As Kathleen Sebelius was sworn in as Secretary of Health and Human Services on April 28, the media continued its biased coverage of her controversial appointment. News outlets ignored the reason GOP senators had delayed her confirmation - her pro-abortion extremism - and focused instead on the importance of having the Secretary in place to combat swine flu.
But the media failed to note that since the creation of The Department of Homeland Security epidemic-fighting efforts are no longer headed up by HHS. Homeland Security is supposed to work with the Center for Disease Control. The CDC is led by Acting Secretary Richard E. Besser since the Obama Administration has yet to nominate anyone for the top job, something the media, with exception of CNN's Ed Henry, haven't reported.
An interview with Former Secretary of HHS Donna Shalala on "Fox and Friends" April 29 asks if having no director at the department had an impact on the swine flu crisis. Shalala said, "If you remember we transferred the emergency powers for this kind of outbreak to the Department of Homeland Security when it was created. So that power is no longer in HHS. There is no question though that the CDC plays a lead role here and it's very important to get a CDC director as well as the Secretary sworn in."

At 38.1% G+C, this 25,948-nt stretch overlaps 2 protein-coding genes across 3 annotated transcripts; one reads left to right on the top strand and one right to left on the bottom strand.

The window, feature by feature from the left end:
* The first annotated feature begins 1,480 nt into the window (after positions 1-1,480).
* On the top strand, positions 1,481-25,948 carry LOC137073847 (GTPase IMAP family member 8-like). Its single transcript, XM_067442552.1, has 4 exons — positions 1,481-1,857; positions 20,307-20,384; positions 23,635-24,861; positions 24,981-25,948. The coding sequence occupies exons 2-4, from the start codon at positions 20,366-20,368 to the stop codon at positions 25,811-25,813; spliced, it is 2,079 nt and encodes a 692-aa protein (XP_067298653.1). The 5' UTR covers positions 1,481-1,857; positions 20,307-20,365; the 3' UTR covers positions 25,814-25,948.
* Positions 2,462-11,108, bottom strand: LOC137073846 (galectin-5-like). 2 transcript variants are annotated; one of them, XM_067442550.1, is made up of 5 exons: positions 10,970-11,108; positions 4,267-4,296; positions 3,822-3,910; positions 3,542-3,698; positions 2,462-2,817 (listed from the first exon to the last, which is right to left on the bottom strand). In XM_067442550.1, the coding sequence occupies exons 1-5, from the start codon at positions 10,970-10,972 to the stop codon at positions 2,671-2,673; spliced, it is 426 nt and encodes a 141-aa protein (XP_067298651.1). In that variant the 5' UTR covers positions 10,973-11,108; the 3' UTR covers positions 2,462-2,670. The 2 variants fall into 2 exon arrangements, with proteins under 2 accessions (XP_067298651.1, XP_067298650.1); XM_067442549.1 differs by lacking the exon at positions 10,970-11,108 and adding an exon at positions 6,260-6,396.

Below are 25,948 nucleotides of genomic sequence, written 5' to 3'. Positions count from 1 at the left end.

Most network coverage of Sebelius briefly stated she was immediately sworn into office to combat the swine flu. The CBS "Early Show" April 29 said she was confirmed and that "The president also has a new leader in the battle against swine flu, former Kansas Governor Kathleen Sebelius was sworn in as health secretary just hours after she was confirmed by the Senate." CBS quoted President Obama saying, "We wanted to swear her in right away because we've got a significant public health challenge that requires her immediate attention."
The Washington Post and Los Angeles Times on April 29, along with The New York Times Article on April 28, failed to cite Sebelius' recent veto of a bill to rewrite restrictions on third trimester abortions as a cause of GOP opposition, which was previously covered by the Culture and Media Institute. They did briefly cite her pro-choice record and underreporting of campaign donations from late-term abortion doctor George Tiller.
The Washington Post included one line at the end of its article, stating, "[Kansas GOP Sen. Sam] Brownback, an ardent opponent of abortion rights, supported Sebelius's nomination." It left out, however, that it is Senatorial courtesy to vote for home-state nominees, and didn't discuss the betrayal felt by many in the pro-life movement.
Jonathan Allen of CQ Politics discussed Brownback's vote on the April 28 "On the Record With Greta Van Susteren." Allen said, "Obviously, the anti-abortion groups got up for this vote. They were trying to contact senators. Senator Brownback is identified very closely with the social conservatives over a long period of time, but he is retiring, and the senatorial courtesy is usually to help along your home state nominees."
The New York Times did say that only five of 20 appointed positions at the Health Department have been confirmed. Obama has not yet nominated people for the other vacancies.